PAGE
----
Grammar Vs Syntax: What Every Writer Should Know

Understanding grammar vs syntax will help you create strong, effective writing. Learn how these grammar concepts work together.

Writing clear, strong sentences requires two things: grammar and syntax. 

These two terms are often used interchangeably, but they represent different branches of linguistics. 

However, they work hand-in-hand to ensure the English language easier to understand.

Studying their differences will serve as building blocks on your path to becoming a better writer. So learn the rules of grammar vs syntax…. before you break them.

Table Of Contents

What is Grammar?

To understand the difference between grammar vs syntax, you must first define the terms. 

Grammar is defined as:

set of rules that set forth the correct standard of usage in language.

In other words, grammar refers to the rules that dictate how we should say and write things correctly.

Examples of grammar rules include:

  • Subject/verb agreement
  • Pronoun/antecedent agreement
  • Verb tenses
  • Punctuation rules

These are examples of properly written sentences that follow grammar rules:

John walks his dog.

Or:

John and Sarah walk their dog. 

In contrast, this sentence does not:

John walk his dog. 

This is an example of incorrect grammar. “John” is a singular subject, while “walk” is a plural verb.

Grammar is important because it gives writers and speakers a standard to follow within their given language. It also helps with communicating an intended meaning clearly.

That said, understanding grammar shouldn't deter you from breaking the rules if it improves your writing. Unless you're a grammar nazi, playing around with words is fun.

What is Syntax?

Syntax is defined as:

The study of sentences and their structure, and the constructions within sentences.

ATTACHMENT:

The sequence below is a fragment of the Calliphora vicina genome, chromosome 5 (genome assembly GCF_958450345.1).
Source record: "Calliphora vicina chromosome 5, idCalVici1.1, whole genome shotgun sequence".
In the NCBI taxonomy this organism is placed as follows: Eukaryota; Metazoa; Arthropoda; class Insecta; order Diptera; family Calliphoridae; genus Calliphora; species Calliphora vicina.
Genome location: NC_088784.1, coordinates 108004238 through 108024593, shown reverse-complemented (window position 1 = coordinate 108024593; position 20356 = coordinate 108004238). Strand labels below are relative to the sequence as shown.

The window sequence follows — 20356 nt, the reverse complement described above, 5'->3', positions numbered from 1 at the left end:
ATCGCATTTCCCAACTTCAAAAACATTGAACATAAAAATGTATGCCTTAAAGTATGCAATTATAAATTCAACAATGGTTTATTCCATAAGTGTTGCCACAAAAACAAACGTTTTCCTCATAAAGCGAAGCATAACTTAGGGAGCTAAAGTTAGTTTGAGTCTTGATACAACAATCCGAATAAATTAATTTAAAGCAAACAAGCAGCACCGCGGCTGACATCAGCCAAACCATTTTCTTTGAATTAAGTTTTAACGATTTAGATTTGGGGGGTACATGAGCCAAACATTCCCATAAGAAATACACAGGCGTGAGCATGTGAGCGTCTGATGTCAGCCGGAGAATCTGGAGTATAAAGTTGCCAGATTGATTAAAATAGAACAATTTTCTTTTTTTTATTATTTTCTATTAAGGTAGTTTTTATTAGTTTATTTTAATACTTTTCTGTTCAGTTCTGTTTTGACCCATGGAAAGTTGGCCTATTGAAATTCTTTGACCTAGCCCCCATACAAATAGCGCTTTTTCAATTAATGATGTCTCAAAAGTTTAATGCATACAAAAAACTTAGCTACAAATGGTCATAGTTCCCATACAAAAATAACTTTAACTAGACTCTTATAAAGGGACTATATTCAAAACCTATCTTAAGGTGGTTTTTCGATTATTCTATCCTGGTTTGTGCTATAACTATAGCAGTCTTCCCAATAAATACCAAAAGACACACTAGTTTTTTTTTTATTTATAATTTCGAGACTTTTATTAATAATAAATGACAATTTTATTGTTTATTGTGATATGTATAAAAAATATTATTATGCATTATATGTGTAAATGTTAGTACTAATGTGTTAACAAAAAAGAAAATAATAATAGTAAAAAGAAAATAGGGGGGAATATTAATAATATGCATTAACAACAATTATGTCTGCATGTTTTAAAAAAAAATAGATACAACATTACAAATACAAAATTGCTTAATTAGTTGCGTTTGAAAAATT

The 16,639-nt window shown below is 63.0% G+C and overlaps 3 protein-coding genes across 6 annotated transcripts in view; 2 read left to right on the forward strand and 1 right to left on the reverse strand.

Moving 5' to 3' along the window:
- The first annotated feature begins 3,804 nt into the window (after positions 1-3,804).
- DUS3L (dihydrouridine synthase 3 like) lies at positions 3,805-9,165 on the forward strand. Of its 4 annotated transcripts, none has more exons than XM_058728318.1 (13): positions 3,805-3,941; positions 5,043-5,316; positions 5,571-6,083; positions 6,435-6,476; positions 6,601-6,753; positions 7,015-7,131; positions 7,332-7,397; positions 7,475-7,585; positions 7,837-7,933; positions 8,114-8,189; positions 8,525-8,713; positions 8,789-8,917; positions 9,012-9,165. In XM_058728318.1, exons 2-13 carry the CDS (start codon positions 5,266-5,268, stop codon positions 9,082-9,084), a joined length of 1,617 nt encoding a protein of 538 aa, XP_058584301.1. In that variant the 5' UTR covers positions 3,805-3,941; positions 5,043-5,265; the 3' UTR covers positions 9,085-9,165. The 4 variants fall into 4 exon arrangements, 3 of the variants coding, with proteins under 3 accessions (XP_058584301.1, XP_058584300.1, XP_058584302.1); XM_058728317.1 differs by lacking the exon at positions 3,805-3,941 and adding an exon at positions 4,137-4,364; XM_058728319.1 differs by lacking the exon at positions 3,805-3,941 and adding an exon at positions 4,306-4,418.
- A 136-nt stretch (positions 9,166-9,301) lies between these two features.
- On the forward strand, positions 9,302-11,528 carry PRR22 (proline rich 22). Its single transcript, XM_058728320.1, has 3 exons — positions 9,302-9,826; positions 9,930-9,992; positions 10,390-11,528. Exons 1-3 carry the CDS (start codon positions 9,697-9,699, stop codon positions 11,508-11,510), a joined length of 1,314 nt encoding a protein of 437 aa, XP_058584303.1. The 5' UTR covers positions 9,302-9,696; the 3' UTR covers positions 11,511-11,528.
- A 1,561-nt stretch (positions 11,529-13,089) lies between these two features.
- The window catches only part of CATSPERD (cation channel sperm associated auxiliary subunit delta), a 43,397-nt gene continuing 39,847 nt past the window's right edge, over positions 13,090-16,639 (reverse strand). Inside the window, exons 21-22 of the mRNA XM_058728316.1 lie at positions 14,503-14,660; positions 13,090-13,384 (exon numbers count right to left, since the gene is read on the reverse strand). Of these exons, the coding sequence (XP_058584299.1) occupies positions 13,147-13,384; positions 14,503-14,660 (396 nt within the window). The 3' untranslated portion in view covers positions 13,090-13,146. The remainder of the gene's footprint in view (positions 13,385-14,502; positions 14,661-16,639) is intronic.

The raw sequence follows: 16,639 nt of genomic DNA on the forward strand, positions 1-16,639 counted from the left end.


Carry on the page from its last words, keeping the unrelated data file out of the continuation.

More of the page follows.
Syntax tells us what goes where in a sentence. This part of writing and speaking is all about word order or the arrangement of words.

Grammar rules about syntax include:

  • Misplaced modifiers
  • Sentence fragments
  • Run-on sentences

When considering syntax, this sentence structure is incorrect:

I nearly walked five miles today.

While this might seem correct, the phrase actually indicates that you nearly walked. Instead, you crawled, ran, got in your car, or dragged yourself.

Instead, syntax dictates the correct construction of a sentence as reading:

I walked nearly five miles today.

This arrangement clearly shows that “nearly” refers to the number of miles.

In addition, syntax applies to decisions about word choice and word order

This area allows quite a bit more room for interpretation, as word choice rarely follows cut-and-dried rules. For example, it's grammatically correct to say:

To the store we are going.

However, syntax tells us the following sentence is more clear and readable.

We are going to the store.

Both mean the same thing and technically use correct grammar, but they do not have the same syntax or order of words.

Again, understanding syntax shouldn't deter you from breaking the rules. Consider writers like James Joyce who use colloquial or natural language and dialogue in their works.

What Is the Difference Between Grammar vs Syntax?

Think of syntax as referring to word order.